The Pope recalled the day's Gospel reading which recounts the shepherds visiting the newly-born Jesus, and observed how Mary "treasured all these words and pondered them in her heart" (Lk 2:19).

"She appears to us as a vessel filled to the brim with the memory of Jesus, as the Seat of Wisdom to whom we can have recourse to understand his teaching aright," he said.

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"Today Mary makes it possible for us to grasp the meaning of events which affect us personally, events which also affect our families, our countries and the entire world."

"Where philosophical reason and political negotiation cannot reach, there the power of faith, which brings the grace of Christ's Gospel, can reach, opening ever new pathways to reason and to negotiation."

The Pope concluded by appealing to Mary, saying: "Send us your blessing on this day consecrated to your honour. Show us the face of Jesus your Son, who bestows upon the entire world mercy and peace."

Following the Mass, Pope Francis delivered his Angelus address to pilgrims in Saint Peter's Square, in which he reflected on the need to sustain real hope amid the "many problems of yesterday" which will still be present in the new year.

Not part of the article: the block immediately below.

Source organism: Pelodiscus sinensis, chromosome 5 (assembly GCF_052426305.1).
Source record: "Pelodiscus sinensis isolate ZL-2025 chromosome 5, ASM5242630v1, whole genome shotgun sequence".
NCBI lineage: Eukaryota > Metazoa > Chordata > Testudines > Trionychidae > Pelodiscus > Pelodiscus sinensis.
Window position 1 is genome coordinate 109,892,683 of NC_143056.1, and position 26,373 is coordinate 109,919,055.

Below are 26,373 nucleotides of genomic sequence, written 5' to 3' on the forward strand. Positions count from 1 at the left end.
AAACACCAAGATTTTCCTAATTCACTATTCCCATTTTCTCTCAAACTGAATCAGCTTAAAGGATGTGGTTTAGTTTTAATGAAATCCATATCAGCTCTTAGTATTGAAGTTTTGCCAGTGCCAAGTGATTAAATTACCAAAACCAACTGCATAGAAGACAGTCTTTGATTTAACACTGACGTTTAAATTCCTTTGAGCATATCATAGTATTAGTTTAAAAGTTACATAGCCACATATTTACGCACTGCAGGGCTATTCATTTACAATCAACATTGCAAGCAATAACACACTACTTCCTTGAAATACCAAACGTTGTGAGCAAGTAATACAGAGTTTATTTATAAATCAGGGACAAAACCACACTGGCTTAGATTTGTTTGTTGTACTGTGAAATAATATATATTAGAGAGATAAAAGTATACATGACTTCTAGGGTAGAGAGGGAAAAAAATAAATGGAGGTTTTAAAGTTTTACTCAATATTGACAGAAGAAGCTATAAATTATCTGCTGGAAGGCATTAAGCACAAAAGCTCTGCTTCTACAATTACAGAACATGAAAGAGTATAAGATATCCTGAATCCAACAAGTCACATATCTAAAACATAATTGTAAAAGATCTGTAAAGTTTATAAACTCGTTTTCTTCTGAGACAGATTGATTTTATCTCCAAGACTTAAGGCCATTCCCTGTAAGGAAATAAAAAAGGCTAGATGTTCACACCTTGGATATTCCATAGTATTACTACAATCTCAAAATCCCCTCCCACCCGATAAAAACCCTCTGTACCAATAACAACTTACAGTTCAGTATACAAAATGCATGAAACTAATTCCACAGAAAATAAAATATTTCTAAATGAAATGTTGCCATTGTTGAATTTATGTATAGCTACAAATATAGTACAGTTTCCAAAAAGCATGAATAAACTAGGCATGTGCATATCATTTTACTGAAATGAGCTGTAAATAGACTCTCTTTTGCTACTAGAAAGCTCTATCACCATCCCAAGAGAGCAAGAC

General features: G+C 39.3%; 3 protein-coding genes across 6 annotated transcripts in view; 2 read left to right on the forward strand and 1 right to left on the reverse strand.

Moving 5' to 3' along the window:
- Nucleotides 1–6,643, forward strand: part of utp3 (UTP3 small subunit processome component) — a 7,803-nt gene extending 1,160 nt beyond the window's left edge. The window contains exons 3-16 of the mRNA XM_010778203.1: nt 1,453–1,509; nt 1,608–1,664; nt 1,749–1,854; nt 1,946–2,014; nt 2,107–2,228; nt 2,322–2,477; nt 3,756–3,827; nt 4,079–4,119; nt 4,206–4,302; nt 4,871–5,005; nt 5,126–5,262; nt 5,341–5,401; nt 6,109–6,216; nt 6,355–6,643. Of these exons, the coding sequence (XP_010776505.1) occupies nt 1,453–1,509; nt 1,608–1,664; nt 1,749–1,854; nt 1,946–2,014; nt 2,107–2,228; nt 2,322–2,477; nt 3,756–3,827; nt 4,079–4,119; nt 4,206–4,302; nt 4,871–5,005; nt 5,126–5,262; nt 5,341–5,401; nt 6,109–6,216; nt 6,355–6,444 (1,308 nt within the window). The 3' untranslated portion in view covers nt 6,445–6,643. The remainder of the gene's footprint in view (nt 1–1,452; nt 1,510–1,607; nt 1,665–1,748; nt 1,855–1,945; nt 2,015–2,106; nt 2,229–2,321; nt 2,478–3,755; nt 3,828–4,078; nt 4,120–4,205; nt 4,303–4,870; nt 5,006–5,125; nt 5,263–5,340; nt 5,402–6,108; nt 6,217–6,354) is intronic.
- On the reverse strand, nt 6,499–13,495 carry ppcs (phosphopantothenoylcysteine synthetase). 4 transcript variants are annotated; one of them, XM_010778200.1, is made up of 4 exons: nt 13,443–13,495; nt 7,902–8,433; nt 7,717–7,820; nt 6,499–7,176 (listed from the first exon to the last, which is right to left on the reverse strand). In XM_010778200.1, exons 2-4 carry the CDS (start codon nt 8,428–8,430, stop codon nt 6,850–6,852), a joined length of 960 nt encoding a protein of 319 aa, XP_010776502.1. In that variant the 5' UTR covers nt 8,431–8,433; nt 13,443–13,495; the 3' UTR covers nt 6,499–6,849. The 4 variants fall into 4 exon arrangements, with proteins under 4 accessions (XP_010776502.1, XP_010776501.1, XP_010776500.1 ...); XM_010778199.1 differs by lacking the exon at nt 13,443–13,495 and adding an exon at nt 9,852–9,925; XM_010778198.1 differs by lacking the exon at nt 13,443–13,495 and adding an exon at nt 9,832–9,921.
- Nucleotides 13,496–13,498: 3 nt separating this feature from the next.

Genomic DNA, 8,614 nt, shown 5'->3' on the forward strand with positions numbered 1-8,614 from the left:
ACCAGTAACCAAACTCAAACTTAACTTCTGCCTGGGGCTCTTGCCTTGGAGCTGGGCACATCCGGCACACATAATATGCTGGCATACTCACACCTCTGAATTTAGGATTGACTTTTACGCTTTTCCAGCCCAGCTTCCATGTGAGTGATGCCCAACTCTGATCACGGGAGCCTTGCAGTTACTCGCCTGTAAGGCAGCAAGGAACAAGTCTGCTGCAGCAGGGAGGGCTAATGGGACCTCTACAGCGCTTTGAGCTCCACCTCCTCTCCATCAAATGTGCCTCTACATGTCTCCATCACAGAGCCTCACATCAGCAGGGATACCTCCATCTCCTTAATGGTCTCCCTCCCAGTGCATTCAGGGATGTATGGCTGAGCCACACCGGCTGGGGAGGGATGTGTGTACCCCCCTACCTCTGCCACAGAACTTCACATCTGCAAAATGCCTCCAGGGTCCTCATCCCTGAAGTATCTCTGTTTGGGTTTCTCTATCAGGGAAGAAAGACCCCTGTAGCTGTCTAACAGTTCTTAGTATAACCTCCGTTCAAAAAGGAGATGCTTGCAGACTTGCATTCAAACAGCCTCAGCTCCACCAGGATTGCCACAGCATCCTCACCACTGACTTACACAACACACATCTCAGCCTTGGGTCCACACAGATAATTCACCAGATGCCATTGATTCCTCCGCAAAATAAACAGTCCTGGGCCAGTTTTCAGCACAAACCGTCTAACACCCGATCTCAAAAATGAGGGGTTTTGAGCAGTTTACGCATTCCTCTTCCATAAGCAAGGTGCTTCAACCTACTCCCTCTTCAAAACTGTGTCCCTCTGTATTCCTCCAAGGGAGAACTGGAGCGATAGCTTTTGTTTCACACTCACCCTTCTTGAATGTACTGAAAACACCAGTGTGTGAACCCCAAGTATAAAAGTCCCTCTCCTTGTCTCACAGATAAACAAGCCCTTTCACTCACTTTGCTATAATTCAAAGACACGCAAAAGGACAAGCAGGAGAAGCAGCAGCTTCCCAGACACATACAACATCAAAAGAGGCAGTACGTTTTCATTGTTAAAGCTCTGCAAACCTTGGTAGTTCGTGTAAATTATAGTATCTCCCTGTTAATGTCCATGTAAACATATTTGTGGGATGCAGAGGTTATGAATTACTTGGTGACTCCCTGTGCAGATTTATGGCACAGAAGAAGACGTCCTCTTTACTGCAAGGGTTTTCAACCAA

God is patient with us, and does not tire of helping us begin again each time we fall, the pontiff said.

However, God "does not use a magic wand" to change us, he observed. Rather, he seeks to bring about change "from within, with patience and love."

"He asks to enter into our lives gently, like rain in the earth, to bear fruit. And he is always there waiting and watching us with tenderness."

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Pope Francis recalled how Jan. 1 is also the World Day of Peace, which this year has the theme: "Overcome indifference and win peace." He explained how we are not only called to cultivate peace, but to "conquer" it.

"This involves a real struggle, a spiritual battle that takes place in our hearts," the Pope said. "The enemy of peace is not only war, but also indifference, which makes us think only of ourselves and creates barriers, suspicions, fears, and closures."

The pontiff thanked God for the large amount of information available, but nonetheless noted how it can distract us from the needs of others.

Instead, he said we need to begin opening "our hearts, awakening attention to the next, to those who are closest. This is the way to win the peace."

Before leading the recitation of the Angelus prayer, the Pope called the faithful to entrust the new year to Mary, "in order that peace and mercy may grow."

After the Angelus, Pope Francis greeted the members of the various movements who were present.

Finally, referencing the day's first Mass reading, the Pope concluded by calling on the faithful to pray each morning for God to "shine his face" on us, and invited those in the square to repeat after him: "Today, the Lord makes his face to shine upon me."